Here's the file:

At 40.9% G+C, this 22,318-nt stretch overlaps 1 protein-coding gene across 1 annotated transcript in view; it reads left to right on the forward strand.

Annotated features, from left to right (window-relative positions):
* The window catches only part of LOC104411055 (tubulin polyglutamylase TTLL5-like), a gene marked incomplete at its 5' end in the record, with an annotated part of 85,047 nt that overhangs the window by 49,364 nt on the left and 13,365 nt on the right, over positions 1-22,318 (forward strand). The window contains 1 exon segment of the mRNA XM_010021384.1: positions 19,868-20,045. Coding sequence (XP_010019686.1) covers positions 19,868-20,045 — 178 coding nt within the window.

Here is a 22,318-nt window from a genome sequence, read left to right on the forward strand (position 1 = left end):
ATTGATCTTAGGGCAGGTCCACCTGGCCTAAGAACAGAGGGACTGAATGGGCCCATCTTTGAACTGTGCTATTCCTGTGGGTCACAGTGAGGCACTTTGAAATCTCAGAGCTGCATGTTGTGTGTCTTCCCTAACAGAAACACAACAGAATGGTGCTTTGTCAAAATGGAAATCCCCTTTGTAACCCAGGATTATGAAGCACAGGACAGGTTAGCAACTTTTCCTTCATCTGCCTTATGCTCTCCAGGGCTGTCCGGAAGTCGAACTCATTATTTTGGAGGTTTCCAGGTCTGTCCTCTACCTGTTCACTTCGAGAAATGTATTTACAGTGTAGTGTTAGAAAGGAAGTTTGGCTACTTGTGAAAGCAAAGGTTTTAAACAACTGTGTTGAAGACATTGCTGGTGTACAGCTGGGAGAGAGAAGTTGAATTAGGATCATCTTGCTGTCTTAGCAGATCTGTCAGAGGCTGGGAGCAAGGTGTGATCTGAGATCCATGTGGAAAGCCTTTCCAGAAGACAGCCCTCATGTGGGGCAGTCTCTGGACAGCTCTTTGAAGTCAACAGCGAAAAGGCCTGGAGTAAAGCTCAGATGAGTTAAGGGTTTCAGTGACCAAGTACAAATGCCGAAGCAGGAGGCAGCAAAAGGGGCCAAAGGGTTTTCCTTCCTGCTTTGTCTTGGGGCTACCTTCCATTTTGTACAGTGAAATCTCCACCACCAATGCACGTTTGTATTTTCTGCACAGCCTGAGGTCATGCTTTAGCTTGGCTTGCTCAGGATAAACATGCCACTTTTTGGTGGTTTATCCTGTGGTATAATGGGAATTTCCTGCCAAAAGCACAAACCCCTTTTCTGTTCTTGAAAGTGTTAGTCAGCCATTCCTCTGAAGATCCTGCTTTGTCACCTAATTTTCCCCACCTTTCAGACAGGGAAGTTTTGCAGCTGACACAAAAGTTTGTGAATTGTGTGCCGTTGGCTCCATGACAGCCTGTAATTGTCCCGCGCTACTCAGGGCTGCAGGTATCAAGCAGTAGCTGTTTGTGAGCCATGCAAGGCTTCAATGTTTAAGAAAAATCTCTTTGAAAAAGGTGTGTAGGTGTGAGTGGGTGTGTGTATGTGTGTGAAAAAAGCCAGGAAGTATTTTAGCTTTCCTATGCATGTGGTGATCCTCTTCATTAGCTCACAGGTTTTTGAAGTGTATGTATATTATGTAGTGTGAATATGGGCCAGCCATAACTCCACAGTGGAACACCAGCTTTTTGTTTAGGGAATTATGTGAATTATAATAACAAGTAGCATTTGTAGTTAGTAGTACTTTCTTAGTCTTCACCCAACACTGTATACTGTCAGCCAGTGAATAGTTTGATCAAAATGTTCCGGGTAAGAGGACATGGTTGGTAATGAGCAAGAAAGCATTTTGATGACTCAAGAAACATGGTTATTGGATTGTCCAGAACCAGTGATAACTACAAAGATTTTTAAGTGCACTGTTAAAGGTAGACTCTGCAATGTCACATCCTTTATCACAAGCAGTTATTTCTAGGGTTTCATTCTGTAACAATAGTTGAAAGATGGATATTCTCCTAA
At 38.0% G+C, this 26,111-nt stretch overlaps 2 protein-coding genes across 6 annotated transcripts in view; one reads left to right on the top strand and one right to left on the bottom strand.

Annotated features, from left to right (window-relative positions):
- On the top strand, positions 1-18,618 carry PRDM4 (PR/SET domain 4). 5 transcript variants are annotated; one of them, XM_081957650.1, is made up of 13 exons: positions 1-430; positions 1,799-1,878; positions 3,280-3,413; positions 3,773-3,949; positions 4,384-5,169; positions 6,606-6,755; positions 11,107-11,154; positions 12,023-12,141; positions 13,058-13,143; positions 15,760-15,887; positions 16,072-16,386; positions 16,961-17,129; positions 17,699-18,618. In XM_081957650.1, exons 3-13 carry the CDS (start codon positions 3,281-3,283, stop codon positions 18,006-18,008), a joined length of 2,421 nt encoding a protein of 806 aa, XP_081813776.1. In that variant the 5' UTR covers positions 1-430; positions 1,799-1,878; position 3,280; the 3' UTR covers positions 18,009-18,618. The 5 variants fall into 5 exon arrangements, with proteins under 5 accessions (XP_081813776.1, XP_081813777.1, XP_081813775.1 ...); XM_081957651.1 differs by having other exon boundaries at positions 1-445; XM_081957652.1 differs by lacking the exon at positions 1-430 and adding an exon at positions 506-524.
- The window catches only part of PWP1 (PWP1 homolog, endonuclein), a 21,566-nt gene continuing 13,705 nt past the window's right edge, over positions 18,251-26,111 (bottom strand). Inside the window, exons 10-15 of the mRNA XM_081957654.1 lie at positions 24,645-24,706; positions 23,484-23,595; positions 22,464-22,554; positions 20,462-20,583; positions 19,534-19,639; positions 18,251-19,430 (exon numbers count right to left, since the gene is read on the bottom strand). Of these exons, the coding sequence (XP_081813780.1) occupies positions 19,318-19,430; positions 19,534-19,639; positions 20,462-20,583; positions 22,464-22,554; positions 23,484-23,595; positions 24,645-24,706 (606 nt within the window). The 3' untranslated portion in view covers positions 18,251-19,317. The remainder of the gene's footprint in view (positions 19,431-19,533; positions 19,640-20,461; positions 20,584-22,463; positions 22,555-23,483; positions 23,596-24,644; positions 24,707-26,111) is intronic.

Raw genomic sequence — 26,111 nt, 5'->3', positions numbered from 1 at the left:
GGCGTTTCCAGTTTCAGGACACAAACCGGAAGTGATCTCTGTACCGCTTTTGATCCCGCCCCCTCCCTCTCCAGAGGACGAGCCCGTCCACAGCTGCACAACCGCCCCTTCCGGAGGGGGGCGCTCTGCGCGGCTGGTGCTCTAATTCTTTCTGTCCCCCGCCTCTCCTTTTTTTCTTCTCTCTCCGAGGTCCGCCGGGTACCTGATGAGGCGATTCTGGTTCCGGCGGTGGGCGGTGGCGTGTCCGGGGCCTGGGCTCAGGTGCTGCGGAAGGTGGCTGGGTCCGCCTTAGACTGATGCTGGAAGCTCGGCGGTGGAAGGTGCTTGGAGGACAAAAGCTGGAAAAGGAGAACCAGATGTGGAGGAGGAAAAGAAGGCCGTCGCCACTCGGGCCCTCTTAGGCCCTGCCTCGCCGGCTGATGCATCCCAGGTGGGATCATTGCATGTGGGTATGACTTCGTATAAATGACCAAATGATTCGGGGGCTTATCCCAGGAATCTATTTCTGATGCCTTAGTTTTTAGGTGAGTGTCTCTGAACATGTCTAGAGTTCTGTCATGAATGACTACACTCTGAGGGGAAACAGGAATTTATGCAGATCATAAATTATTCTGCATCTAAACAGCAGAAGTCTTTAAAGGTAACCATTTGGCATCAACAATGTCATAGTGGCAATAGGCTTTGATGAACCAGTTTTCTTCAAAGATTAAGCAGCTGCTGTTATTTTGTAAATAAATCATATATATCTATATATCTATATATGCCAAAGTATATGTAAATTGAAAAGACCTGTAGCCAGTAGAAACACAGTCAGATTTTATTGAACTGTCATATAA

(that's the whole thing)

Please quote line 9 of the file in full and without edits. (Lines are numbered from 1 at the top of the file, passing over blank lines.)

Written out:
- The window catches only part of PWP1 (PWP1 homolog, endonuclein), a 21,566-nt gene continuing 13,705 nt past the window's right edge, over positions 18,251-26,111 (bottom strand). Inside the window, exons 10-15 of the mRNA XM_081957654.1 lie at positions 24,645-24,706; positions 23,484-23,595; positions 22,464-22,554; positions 20,462-20,583; positions 19,534-19,639; positions 18,251-19,430 (exon numbers count right to left, since the gene is read on the bottom strand). Of these exons, the coding sequence (XP_081813780.1) occupies positions 19,318-19,430; positions 19,534-19,639; positions 20,462-20,583; positions 22,464-22,554; positions 23,484-23,595; positions 24,645-24,706 (606 nt within the window). The 3' untranslated portion in view covers positions 18,251-19,317. The remainder of the gene's footprint in view (positions 19,431-19,533; positions 19,640-20,461; positions 20,584-22,463; positions 22,555-23,483; positions 23,596-24,644; positions 24,707-26,111) is intronic.